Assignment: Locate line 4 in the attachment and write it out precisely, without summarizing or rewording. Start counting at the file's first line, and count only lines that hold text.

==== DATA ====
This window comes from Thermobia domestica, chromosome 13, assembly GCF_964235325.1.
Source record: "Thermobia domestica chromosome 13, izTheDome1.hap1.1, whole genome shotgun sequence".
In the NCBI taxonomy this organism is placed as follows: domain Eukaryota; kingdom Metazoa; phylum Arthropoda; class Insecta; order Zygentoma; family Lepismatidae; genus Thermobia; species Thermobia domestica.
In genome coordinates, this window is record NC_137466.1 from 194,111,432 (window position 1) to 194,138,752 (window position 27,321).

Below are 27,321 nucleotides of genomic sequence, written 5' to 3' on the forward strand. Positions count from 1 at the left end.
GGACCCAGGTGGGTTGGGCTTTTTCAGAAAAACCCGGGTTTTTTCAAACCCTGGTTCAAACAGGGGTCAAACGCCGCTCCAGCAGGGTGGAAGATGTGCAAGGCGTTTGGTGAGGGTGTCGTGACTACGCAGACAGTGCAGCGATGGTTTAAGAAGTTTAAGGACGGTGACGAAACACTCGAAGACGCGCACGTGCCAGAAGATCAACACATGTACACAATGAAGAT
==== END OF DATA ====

In genome coordinates, this window is record NC_137466.1 from 194,111,432 (window position 1) to 194,138,752 (window position 27,321).